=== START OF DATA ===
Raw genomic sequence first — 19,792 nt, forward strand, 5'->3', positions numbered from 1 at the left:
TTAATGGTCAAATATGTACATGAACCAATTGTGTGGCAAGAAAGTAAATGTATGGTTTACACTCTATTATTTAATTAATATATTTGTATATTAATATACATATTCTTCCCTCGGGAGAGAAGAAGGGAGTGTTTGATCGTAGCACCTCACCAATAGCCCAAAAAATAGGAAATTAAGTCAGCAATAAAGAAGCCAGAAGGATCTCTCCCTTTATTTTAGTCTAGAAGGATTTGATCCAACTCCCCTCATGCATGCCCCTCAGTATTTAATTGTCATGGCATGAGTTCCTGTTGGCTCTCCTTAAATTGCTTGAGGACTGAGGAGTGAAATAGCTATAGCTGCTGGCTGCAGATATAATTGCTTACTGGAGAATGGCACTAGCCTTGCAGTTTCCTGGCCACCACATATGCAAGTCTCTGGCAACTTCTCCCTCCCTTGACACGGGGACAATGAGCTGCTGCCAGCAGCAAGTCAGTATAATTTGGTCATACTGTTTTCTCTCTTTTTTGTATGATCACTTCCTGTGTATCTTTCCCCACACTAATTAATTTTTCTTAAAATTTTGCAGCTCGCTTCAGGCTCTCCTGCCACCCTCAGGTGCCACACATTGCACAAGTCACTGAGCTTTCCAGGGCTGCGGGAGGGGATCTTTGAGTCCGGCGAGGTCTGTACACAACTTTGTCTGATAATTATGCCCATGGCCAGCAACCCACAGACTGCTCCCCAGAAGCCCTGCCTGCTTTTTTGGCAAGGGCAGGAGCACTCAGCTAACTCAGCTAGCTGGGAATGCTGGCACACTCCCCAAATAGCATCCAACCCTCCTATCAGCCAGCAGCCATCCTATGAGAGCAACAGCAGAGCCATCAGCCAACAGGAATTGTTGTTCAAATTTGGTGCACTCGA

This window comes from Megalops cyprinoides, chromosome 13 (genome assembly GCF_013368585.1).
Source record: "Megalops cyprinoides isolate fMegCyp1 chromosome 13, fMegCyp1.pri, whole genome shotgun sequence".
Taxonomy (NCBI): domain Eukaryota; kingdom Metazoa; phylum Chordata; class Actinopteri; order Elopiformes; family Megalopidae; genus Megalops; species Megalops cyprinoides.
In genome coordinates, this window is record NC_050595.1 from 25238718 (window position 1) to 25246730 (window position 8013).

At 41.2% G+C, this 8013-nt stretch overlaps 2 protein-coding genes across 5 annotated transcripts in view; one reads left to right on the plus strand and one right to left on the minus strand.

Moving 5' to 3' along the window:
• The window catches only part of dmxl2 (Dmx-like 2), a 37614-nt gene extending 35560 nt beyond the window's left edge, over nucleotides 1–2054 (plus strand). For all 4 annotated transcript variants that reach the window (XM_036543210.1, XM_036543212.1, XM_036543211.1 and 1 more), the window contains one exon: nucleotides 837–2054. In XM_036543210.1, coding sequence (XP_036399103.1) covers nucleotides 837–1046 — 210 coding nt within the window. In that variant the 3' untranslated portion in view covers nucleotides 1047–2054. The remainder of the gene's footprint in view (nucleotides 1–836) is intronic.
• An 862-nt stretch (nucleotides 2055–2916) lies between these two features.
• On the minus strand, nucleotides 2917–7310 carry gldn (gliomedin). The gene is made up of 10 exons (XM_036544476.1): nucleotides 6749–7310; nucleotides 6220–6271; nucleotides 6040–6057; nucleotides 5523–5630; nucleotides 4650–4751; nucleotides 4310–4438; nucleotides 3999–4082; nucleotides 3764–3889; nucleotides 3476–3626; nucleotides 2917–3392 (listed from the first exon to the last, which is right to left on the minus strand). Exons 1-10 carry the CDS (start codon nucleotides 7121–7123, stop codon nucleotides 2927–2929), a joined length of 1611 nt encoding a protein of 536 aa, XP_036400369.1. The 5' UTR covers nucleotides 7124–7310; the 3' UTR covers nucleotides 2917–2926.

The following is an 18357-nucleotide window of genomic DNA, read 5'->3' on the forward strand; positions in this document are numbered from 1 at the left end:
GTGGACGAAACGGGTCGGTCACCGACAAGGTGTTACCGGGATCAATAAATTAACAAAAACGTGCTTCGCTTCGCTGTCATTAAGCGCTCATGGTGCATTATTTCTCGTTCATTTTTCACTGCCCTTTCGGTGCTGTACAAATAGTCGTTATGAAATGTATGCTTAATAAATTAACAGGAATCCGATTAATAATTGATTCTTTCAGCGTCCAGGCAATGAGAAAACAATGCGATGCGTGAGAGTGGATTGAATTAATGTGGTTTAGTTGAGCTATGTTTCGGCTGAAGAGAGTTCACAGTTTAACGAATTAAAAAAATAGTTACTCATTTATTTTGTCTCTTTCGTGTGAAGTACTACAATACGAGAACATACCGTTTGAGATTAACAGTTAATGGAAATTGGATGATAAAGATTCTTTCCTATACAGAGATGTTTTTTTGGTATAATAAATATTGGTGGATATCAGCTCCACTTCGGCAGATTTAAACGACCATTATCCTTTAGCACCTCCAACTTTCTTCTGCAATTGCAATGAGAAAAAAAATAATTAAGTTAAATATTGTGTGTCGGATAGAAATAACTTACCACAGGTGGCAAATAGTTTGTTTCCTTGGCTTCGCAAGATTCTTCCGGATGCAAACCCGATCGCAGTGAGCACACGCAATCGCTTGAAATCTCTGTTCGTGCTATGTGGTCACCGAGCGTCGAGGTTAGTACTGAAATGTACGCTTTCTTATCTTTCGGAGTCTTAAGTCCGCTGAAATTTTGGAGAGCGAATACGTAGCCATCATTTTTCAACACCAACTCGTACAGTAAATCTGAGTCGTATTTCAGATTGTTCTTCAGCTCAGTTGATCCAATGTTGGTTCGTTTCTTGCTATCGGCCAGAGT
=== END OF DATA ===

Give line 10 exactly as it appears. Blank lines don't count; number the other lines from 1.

• An 862-nt stretch (nucleotides 2055–2916) lies between these two features.